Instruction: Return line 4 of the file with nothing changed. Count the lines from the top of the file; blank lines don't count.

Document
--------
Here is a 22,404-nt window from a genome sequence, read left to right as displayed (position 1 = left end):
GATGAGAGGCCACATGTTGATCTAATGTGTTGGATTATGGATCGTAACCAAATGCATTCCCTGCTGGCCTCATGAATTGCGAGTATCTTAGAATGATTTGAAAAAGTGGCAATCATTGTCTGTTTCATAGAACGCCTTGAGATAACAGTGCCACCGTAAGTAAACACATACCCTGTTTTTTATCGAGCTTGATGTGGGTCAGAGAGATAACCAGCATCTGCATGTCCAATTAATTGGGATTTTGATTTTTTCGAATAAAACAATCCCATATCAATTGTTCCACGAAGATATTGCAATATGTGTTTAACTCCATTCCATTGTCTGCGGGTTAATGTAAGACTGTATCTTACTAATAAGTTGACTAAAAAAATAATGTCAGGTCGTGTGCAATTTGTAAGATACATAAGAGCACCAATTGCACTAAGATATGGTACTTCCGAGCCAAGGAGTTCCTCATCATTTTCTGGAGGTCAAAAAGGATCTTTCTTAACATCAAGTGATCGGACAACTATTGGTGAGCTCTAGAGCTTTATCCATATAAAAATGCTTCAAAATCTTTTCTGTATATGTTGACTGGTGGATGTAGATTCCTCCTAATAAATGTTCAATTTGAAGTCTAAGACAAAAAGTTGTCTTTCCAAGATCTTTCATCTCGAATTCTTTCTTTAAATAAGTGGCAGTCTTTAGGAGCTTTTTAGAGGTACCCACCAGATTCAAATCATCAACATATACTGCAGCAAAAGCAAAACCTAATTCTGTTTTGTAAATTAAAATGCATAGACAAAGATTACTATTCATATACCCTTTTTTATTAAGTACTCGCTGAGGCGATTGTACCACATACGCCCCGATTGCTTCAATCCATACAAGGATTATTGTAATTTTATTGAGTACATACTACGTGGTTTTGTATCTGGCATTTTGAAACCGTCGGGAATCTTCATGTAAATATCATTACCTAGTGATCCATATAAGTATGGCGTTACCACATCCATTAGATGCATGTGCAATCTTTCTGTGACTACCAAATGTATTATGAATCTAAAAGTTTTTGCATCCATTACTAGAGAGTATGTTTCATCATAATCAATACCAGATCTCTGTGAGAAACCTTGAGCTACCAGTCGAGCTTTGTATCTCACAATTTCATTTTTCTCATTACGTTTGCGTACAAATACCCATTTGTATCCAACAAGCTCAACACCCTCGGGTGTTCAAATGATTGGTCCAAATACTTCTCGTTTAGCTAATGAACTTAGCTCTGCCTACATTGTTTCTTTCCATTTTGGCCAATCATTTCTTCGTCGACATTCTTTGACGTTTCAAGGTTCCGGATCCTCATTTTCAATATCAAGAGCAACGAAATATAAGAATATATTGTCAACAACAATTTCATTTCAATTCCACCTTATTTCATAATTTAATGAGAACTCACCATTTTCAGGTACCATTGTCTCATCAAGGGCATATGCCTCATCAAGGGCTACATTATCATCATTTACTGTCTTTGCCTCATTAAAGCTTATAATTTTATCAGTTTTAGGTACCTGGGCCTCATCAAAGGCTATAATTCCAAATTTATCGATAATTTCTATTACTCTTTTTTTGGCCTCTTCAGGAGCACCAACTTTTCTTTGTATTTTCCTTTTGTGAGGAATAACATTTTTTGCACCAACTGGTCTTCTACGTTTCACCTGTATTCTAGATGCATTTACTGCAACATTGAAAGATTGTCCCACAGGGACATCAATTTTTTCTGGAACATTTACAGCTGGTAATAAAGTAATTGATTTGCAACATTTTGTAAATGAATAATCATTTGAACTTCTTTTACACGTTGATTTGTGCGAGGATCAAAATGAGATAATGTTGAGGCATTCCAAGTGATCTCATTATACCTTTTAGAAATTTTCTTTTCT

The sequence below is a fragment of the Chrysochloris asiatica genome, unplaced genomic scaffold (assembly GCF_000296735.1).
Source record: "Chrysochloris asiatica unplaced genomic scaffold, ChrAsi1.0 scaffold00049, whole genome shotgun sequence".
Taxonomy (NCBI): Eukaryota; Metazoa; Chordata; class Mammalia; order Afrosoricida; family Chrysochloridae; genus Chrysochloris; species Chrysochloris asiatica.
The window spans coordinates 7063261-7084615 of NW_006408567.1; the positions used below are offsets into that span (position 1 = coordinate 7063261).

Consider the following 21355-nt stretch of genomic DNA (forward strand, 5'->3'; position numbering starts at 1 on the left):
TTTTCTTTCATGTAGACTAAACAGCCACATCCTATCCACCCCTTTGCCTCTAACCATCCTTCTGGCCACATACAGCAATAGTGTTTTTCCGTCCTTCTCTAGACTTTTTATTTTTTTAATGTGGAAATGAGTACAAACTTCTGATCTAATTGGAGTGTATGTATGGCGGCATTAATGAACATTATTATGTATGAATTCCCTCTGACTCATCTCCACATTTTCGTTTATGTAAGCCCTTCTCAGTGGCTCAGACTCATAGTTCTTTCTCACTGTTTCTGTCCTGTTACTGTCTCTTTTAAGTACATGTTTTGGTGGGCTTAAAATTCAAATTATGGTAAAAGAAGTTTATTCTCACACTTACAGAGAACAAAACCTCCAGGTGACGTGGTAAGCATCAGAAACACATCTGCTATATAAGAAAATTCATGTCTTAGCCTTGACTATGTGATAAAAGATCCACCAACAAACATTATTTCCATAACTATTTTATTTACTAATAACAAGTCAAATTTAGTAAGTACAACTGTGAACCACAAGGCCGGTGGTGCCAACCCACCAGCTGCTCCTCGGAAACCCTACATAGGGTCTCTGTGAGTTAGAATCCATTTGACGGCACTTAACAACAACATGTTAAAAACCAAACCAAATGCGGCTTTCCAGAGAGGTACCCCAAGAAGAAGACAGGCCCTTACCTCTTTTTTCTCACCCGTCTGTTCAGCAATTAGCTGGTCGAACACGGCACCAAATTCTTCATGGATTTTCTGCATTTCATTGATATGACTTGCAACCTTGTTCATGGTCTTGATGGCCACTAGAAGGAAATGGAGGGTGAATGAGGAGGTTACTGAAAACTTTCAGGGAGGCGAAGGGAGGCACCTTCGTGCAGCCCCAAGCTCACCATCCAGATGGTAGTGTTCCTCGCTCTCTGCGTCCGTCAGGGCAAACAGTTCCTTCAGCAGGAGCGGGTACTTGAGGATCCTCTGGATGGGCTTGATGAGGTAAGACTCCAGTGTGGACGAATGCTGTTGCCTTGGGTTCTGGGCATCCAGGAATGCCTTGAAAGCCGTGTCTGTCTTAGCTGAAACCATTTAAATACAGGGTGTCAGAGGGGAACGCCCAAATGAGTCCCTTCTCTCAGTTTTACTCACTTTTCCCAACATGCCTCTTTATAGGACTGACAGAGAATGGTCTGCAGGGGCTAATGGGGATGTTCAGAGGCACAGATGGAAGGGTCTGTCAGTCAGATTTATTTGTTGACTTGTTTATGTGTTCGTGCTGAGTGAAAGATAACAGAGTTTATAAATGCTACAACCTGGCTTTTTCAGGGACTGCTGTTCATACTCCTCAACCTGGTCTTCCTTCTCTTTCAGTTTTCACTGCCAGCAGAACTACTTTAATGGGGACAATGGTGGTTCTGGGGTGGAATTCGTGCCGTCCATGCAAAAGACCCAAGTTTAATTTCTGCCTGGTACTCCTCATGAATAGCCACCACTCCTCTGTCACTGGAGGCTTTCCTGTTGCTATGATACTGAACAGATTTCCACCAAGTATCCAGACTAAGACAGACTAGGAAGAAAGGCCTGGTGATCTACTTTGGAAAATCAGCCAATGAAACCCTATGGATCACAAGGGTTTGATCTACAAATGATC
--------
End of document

Source record: "Chrysochloris asiatica unplaced genomic scaffold, ChrAsi1.0 scaffold00049, whole genome shotgun sequence".